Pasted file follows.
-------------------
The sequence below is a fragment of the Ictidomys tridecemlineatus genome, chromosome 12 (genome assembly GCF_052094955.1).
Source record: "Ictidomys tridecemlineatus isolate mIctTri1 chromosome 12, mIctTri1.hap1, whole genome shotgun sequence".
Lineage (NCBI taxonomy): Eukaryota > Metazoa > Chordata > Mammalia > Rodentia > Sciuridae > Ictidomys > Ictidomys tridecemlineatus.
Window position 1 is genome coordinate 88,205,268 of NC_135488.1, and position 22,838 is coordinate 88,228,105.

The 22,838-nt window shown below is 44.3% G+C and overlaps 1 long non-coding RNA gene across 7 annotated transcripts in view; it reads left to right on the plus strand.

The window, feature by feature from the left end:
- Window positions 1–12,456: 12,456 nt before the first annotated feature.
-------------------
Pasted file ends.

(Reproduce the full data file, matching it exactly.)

The sequence below is a fragment of the Ictidomys tridecemlineatus genome, chromosome 12 (genome assembly GCF_052094955.1).
Source record: "Ictidomys tridecemlineatus isolate mIctTri1 chromosome 12, mIctTri1.hap1, whole genome shotgun sequence".
Lineage (NCBI taxonomy): Eukaryota > Metazoa > Chordata > Mammalia > Rodentia > Sciuridae > Ictidomys > Ictidomys tridecemlineatus.
Window position 1 is genome coordinate 88,205,268 of NC_135488.1, and position 22,838 is coordinate 88,228,105.

The 22,838-nt window shown below is 44.3% G+C and overlaps 1 long non-coding RNA gene across 7 annotated transcripts in view; it reads left to right on the plus strand.

The window, feature by feature from the left end:
- Window positions 1–12,456: 12,456 nt before the first annotated feature.